Mt. Carmel Lutheran Church — San Luis Obispo

Despite the challenge of the COVID-19 virus, Mt. Carmel Lutheran Church in San Luis Obispo has continued to be an active community of worship, spiritual nurture and service to the community. We presently have two weekly Zoom online gatherings for worship— Sunday morning and Wednesday Evening Prayer; the latter has recently been adapted to include a small outdoor, physically-distanced setting. In addition, Sunday Adult Education has continued together with two weekly Bible study groups and an ongoing book discussion group. Our CAT (Children and Teen) Ministry has continued to offer online activities for kids and youth and we have some outdoor, in-person gatherings scheduled for the coming weeks. Our various Ministry Teams have continued to meet regularly via Zoom and in the past months we have done fundraising projects for Iglesia Santa Cruz and the SLO Food Bank, and hosted two blood drives. We have worked to expand our connections with members through a twice-weekly internet newsletter and a Telephone Tree. Although we long to gather together physically and there is concern about when we will be able to do so, we continue to be the Church led by God’s Spirit who calls, gathers and enlightens us.

Gloria Dei Lutheran Church — Orcutt

This neighborhood church also continues to worship primarily online and gather for Zoom fellowship hours and Bible study.  In the midst of all the crisis adjustments, they continue to walk with people through the common transitions of illness and death, rites of passage, and preparing for new schooling experiences.  They work closely with Iglesia Luterana de Santa Cruz offering vital supplies, hands-on assistance with feeding programs, and friendship through these difficult days.

Iglesia Luterana de Santa Cruz — Santa Maria

Pastor Esteban Salazar with his wife Angelica continue to faithfully serve and bless their tri-lingual community. They hold worship online every Sunday.  With economic disruption, they bring food to members at home and listen with care to people’s struggles.  And once a week, they continue their Feed my People Thursday tradition when they head to the fields with hundreds of sandwiches and words of prayer.   Their ministry remains a powerful presence in Santa Maria.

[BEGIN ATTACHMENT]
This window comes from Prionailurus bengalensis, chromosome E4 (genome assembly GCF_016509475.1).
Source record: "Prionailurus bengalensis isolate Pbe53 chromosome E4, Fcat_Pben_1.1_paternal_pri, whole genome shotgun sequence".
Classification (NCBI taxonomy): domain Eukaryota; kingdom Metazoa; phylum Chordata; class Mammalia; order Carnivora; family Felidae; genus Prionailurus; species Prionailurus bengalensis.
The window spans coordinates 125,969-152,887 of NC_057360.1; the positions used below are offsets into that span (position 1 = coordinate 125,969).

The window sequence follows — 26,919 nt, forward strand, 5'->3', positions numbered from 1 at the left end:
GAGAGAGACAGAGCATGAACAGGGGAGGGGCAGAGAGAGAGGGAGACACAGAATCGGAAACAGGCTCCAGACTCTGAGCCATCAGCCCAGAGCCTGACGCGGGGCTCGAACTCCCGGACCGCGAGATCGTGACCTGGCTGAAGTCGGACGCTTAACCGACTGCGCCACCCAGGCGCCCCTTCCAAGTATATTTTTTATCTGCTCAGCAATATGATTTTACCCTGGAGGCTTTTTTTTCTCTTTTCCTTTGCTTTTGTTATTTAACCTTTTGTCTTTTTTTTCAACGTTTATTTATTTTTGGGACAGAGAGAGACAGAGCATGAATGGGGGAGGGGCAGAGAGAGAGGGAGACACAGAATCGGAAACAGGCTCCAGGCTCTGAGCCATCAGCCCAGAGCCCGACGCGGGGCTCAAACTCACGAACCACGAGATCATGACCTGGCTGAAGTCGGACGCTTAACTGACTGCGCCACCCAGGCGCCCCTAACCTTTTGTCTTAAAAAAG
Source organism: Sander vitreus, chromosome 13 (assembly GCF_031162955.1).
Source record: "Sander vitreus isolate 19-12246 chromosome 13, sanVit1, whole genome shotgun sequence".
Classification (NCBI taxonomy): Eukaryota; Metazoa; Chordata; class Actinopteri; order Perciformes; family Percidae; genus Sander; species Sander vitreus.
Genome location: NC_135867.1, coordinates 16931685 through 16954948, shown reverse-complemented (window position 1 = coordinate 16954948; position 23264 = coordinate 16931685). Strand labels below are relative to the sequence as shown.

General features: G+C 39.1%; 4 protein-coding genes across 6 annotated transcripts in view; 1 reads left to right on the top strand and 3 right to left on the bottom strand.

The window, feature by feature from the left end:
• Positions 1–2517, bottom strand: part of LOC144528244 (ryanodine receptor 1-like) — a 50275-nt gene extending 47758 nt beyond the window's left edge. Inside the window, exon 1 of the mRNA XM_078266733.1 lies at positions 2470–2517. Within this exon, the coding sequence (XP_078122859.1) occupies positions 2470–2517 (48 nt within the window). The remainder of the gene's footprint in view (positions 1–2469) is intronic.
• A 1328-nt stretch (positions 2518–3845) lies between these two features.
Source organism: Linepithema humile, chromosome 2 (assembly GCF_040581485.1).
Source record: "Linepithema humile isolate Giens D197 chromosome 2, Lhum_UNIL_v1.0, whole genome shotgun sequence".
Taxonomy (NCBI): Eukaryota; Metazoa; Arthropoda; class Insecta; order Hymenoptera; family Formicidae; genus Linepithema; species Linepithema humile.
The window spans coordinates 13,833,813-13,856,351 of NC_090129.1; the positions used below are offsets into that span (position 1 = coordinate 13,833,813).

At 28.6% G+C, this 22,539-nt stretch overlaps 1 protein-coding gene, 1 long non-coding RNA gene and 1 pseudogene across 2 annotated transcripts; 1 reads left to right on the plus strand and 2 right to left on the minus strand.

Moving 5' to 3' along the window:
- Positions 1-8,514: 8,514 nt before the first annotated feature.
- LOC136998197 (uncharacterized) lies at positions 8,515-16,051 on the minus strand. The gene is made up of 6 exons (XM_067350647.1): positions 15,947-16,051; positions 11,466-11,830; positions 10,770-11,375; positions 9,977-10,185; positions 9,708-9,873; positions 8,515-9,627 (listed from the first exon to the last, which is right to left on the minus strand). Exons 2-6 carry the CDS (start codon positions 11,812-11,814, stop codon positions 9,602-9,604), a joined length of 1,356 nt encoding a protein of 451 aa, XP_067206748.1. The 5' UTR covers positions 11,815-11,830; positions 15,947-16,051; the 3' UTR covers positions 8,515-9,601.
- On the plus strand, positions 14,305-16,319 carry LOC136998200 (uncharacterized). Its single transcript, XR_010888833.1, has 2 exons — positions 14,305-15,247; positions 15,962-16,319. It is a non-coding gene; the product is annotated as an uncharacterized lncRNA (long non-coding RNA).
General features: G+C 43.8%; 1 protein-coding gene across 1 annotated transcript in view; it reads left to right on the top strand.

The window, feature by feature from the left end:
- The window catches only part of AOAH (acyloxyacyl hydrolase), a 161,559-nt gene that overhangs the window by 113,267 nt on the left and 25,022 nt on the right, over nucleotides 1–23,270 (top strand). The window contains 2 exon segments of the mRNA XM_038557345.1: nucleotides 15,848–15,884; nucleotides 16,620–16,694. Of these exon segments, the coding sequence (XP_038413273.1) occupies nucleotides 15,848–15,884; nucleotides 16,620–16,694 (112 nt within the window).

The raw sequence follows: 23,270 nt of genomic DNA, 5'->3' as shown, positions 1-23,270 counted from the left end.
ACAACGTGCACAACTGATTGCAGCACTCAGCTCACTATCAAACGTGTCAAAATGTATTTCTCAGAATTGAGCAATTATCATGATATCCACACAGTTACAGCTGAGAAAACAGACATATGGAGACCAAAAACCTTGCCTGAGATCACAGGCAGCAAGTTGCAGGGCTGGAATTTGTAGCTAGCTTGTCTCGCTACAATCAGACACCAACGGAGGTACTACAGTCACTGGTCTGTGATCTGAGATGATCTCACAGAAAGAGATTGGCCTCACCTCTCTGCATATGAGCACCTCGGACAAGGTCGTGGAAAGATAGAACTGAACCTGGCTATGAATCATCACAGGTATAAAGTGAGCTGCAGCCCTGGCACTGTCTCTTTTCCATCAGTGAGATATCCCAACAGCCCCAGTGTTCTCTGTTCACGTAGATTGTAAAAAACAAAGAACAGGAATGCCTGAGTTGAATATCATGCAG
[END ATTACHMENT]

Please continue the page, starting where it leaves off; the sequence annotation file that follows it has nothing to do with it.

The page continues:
Bethania Lutheran Church — Solvang

At the start of the shut down Bethania moved strictly to virtual worship on YouTube. We are currently working on moving to an outdoor service that will follow guidelines and have a recorded option available for those who can’t/don’t want to gather in person. The big ministry we’ve centered ourselves on during the pandemic is an emergency food distribution, which is in it’s 23rd week and feeding on average 1,400 people a week. We have also begun the process of converting part of our space into a food pantry, which should be ready in about 2 or 3 weeks.

And while not a geographical home to the Finnish Lutheran Ministry of the ELCA, we are a home to the leader, Rev. Jarmo TarkKi.  The Finnish Lutheran Ministry is an 11 point ministry, serving Finnish communities west of the Mississippi and Mexico. Pr. Jarmo writes, “We have not had in person services since last February. Instead, we have live Zoom -worship services. We also have three separate confirmation classes, 15 students in three different locations (Dallas, Silicon Valley and San Diego), all via Zoom at this time. Currently we have three pastors, three musicians and a 1/3 time administrative assistant. I am the only full time employee.”